Story and photos by Paul Boerger
Mount Shasta resident Sandy Patterson founded the non-profit New2You thrift store three years ago and promised it would be more than a place for bargains on used goods. Patterson dreamed of putting back the excess money from the store to worthy causes, and in three years, the small storefront has given out $89,000 to three community organizations.
“The money went to the senior Meals on Wheels program that brings food to senior shut-ins, Mercy Hospice and the Jefferson Economic Development Institute ( JEDI) that offers low-cost and free business education and assistance,” Patterson says. “We donated to the people who really needed help. Non-profits like us usually help only one issue.”
Patterson said the three recipients were more than worthy of assistance.
“JEDI helped me out setting up our non-profit 501(c)3 status. JEDI used the money for the business start-up savings program, where the client saves two-thirds and JEDI provides the other third,” Patterson says. “Meals on Wheels really needed help. They were being cut. We helped get them into the black. They were able to hire another driver.”
The Mercy Hospice donation was much more than a friendly donation.
“Hospice was a wonderful help for my son who passed away. They were incredible,” Patterson says. “The money went for equipment and caregivers so someone would not die alone.”
Patterson is no stranger to thrift stores that are dedicated to helping the community. She was instrumental in starting the Siskiyou Humane Society Paws and Shop thrift store 14 years ago and then the Spay Neuter Incentive Program, or SNIP, thrift store in Mount Shasta that offers free spay and neutering for dogs and cats.
“I worked for nothing,” Patterson says. “I figured with the animals taken care of, I wanted to help people. The economy had gone down and we wanted to give people reasonably priced goods and help the community.”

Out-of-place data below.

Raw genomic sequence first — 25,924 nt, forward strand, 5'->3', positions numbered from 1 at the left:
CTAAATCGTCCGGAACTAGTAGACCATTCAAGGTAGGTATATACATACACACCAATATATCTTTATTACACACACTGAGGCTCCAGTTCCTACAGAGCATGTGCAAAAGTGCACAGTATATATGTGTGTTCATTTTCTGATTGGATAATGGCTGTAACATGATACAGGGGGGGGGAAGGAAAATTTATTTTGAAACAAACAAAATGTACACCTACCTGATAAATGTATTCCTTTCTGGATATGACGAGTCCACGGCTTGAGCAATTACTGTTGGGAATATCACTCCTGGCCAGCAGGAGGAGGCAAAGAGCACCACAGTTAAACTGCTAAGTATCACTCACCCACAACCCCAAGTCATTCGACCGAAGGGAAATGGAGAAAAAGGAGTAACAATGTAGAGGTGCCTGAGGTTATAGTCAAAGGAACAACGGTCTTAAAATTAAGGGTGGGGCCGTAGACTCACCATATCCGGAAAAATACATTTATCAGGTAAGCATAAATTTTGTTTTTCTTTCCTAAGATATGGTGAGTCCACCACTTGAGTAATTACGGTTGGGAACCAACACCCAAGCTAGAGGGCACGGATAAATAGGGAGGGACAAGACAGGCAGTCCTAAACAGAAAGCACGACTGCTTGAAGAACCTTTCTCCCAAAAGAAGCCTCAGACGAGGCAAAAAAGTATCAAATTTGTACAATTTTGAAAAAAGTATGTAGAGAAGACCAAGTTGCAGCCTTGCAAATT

New2You also has a program that assists the homeless. It started with a jar on the counter into which patrons could drop money.
“We offer the homeless an opportunity for a shower at the store or the local campground and
clean clothes for work at the store,” Patterson says. “They don’t get something for nothing. It makes them feel like they are worth something.”
Work includes straightening up the store, shoveling snow, raking, washing windows and pruning trees. She said a homeless man stayed overnight in the parking lot to guard the weekend rummage sale items that were left outside.
“They do an incredible job. They care about the place,” Patterson says. “It’s wonderful to get the help. They are so grateful to be clean.”
Patterson noted that several homeless people became volunteers at the store. One went on to get work and an apartment, and another went on to attend College of the Siskiyous.
Patterson says the volunteers who assist New2You are the “store’s heart.” Some of the volunteers have been with her for 14 years, since the Humane Society.
“We wouldn’t be here without them,” Patterson says. “We can always use more volunteers.”
Patterson shows her gratitude for the volunteers with a special thanks each month.
“Every month, each volunteer gets $20 and we all go out as a group to an activity or a restaurant. It shows our appreciation for our volunteers and supports local businesses,” Patterson says.
Sales at the store include half-off books on Tuesday, 25 percent off for seniors on Wednesday, 25 percent off electronics on Thursday, Friday offers 50 percent off bedding, Saturday has $3-a-bag clothing and the first Friday of the month features Let’s Make a Deal, where few offers are refused.
Quality donations, of course, are always accepted.